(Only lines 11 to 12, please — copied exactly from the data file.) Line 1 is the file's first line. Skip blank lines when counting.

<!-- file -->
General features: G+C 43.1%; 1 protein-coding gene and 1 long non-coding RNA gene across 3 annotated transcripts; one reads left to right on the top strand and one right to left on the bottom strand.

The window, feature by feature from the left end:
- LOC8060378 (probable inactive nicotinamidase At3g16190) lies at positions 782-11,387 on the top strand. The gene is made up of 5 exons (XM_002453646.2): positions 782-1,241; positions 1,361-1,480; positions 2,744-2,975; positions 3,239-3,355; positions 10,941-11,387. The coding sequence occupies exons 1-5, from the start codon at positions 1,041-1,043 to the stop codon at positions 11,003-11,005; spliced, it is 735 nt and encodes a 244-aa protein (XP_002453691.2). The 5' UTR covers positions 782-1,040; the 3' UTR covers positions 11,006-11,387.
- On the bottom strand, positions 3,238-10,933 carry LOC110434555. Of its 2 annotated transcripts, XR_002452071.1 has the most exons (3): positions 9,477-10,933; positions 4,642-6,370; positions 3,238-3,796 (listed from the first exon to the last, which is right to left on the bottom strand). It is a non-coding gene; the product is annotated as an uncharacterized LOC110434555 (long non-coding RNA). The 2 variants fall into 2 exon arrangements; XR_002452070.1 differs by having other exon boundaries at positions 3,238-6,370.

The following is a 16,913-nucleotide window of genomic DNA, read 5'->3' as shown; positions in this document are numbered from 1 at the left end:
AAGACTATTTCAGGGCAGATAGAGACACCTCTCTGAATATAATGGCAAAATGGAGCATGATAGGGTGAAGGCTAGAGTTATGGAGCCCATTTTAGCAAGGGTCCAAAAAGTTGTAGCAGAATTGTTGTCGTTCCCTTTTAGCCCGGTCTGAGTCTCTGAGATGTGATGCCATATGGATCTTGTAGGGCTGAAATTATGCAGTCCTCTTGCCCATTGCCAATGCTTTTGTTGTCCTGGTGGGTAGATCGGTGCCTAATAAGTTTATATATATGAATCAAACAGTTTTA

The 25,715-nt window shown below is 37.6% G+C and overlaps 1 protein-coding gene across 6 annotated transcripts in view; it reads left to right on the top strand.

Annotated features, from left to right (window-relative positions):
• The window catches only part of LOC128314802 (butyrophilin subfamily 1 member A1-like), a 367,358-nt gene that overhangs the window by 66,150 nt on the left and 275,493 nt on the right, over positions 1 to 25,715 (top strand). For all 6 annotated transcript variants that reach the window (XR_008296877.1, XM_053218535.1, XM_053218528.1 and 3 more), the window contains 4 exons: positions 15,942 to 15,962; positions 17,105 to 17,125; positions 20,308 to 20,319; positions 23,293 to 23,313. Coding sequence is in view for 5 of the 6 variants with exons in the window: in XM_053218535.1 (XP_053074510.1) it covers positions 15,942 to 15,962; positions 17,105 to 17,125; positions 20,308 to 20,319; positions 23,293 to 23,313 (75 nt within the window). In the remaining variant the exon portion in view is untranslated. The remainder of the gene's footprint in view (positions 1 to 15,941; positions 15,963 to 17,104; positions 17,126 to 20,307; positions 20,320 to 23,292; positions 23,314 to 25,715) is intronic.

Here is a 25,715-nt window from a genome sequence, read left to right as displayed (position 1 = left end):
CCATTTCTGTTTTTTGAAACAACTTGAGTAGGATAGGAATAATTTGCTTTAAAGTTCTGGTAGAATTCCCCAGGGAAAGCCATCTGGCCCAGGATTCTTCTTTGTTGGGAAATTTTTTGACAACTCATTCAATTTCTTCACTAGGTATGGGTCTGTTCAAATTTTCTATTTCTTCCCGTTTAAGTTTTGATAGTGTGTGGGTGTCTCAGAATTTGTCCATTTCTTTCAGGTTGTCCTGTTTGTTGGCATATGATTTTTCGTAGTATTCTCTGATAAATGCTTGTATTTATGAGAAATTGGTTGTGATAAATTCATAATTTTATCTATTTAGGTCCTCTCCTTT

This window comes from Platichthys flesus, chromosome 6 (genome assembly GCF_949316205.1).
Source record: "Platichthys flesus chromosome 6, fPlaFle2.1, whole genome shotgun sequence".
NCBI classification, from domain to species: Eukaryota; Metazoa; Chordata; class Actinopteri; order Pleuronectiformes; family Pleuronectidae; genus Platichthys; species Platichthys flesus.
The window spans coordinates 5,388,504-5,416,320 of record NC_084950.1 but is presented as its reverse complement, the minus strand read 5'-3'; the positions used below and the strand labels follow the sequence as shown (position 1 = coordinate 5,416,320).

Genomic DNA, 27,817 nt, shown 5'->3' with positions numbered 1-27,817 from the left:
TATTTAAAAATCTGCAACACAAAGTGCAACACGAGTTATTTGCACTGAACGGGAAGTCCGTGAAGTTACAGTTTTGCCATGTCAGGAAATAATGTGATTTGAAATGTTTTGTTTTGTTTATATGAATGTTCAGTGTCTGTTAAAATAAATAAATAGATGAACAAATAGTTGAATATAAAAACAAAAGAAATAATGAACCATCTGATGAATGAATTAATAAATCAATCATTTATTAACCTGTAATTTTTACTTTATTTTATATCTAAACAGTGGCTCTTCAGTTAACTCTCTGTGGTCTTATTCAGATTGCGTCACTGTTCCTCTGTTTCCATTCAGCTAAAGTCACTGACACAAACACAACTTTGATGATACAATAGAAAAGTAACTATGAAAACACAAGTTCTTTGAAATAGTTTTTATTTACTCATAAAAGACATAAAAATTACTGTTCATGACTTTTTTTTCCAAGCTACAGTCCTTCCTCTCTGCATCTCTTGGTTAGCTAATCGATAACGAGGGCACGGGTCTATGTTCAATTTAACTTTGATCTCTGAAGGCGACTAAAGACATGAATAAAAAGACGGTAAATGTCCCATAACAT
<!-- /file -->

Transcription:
CCATTTCTGTTTTTTGAAACAACTTGAGTAGGATAGGAATAATTTGCTTTAAAGTTCTGGTAGAATTCCCCAGGGAAAGCCATCTGGCCCAGGATTCTTCTTTGTTGGGAAATTTTTTGACAACTCATTCAATTTCTTCACTAGGTATGGGTCTGTTCAAATTTTCTATTTCTTCCCGTTTAAGTTTTGATAGTGTGTGGGTGTCTCAGAATTTGTCCATTTCTTTCAGGTTGTCCTGTTTGTTGGCATATGATTTTTCGTAGTATTCTCTGATAAATGCTTGTATTTATGAGAAATTGGTTGTGATAAATTCATAATTTTATCTATTTAGGTCCTCTCCTTT

This window comes from Platichthys flesus, chromosome 6 (genome assembly GCF_949316205.1).